Many have experienced poetic punk rock fall out, but few have written it as a bomb in and of itself. In Sermons and Lectures Both Blank and Relentless, Matt Hart’s got an unabashed grandiose vision, a hard low end, a slew of unlikely ancestors to consume from white holes in the backs of hands, and Rimbaud’s Ethiopia in his acid-washed jeans pockets. He rewrites Ohio snowscapes, leaving a trail of teeth lost on tours, and calls them constellations. This is important cartography. A legacy the lot of us aging counterculture intellectuals need, since we burnt most of our maps and can’t read the stars for the chem trails. How do we live the moments after the X-Ray Spex and between Coleridge, Corso, and taking the dog for a walk after dinner? How are words our revolution now? If Hart’s right and “A universe is born every second when you scream it,” what do we scream back and how do we get there? The answer in Sermons and Lectures is so perplexing it must be honest: “Always do the opposite of anything I tell you/I’ll do it too Whatever you say.” This is a line that you can smash and it still says the same damn thing. Physicists and mystics have been trying to convince us that this is the only truth.
As Hart wails, “I want as much as possible for the carnival of what is,” we can hear him stomp into the white space in Greil Marcus’s Lipstick Traces, spitting some hair from his daughter’s head into Johnny Rotten’s mouth. Whether Hart wants to own it or not, Sermons and Lectures falls keenly into the bruise and shriek glory of the great lineage of Marcus’s heretic avant-garde saints that took up the right to name, smash, and invent new tongues after burning their old ones back at the beginning of the end of the world in 1917 Zurich, Switzerland. Someone did and did not name it DADA Someone boiled it down to Situationist International slogans in ’68. Someone screamed “Let’s go!” filling it with dollars and power chords in the 1980s. That’s when most of us caught it on the tips of our tongues when the itch of there’s something not quite right here, why do I want to shout until my ears bleed hit us in adolescence.
August 13th, 2012 / 12:00 pm
In the first post in this series, I outlined Viktor Shklovsky’s fundamental concepts of device (priem) and defamiliarization (ostranenie) as presented in the first chapter of Theory of Prose, “Art as Device.” This time around, I’d like to look at the start of Chapter 2 and try applying it to contemporary writing (specifically to the New Sincerity). As before, I’m proposing that one can actually use the principles of Russian Formalism to become a better writer and a better critic.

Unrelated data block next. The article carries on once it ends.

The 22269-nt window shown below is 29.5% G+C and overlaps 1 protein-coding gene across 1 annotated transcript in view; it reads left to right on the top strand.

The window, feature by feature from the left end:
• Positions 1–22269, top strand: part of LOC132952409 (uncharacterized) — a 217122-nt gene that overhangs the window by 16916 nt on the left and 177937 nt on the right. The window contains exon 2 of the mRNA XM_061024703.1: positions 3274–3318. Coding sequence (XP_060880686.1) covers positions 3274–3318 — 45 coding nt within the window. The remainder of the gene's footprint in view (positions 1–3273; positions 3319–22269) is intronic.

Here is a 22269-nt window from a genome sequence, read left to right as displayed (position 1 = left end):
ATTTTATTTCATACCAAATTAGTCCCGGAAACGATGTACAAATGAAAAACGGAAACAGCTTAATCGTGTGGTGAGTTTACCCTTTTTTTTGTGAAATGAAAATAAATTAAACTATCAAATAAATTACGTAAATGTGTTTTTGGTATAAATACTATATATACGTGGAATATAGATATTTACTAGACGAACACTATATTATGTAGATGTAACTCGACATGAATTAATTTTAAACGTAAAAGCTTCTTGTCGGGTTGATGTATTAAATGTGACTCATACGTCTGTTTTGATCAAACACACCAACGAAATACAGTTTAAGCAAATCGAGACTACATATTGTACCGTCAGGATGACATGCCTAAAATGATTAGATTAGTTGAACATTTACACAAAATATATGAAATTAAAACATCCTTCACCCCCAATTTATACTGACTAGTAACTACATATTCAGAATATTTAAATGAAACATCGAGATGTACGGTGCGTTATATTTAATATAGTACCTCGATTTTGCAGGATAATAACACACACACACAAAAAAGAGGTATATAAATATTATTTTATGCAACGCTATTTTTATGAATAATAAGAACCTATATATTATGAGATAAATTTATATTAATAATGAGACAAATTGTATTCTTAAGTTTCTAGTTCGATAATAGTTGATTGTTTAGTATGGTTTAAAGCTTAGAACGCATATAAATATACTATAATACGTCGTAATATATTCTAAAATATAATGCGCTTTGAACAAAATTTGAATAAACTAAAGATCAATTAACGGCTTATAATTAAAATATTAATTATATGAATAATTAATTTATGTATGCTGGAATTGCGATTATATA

What is memoir in poetry? We read prose memoirs and see how lives are stretched taut around themes: a chronology of water, a debilitating illness, a drug addiction, a nomadic childhood, a strange religion, insomnia-driven thinking. Themes become umbrella girding; living, the fabric that fills it out. But where does poetry fit into memoir? We could think about the confessional in poetry and say, yes this is the place where poetry and memoir meet. Plath on suicide attempts: “I have done it again. / One year in every ten / I manage it–” or Lowell, “My mind’s not right…I myself am hell.” Depression and mania are easily encapsulated states of being, but all poets write their lives, confessional or not. When Simic writes, “My mother was a braid of black smoke,” we assume he’s not writing fact-truth. Maybe he’s writing dream truth or metaphor truth. Maybe he’s just writing, and I’m extrapolating.
I started thinking about this when a poem of mine called “Man Builds a Guitar” went up online recently. It’s basically a persona poem in Jack White’s voice. I wrote it after watching the documentary It Might Get Loud and not being able to shake Jack White’s weird tinkering and instrument making from my head. So, it’s a persona poem, but it embodies themes and emotions I was thinking about at that particular moment in time. When I say, “I heard everything disappearing” what I meant was that my marriage was over and life as I knew it was evaporating in front of my eyes. I’m using the imagery of my childhood in the South and the sounds that take me back there to get at the particulars of silence-after-a-storm. This is a memoir poem even though it’s a persona poem. I mean, I don’t know Jack White, but I know me.
Matt Hart has a poem called “Sailing the Gut Boat,” that begins, “I made you a thing with no tongue / and gallons of new-fangled fog. I made you / a thing with nothing and nobody—not even / a surrealist screaming into an atlas….” Hart reminds us that you can fashion people and events into whatever you want (a nothing, even) on the page, but the truth of them still remains behind that fashioning.
Or take a short couplet poem, “Future,” by Emily Kendal Frey:
The first Monday in May. A strange and beautiful day. Here are three things to peruse at work today besides the news of dead terrorists and decimated towns:
1. Now you can screw around with magnetic poetry wherever you are.
2. Matt Hart’s new chapbook, The Hours, from Cinematheque Press is sure to be fucking fantastic. No, I haven’t read it yet, but if his other books are any indication…. And look at all their other good stuff.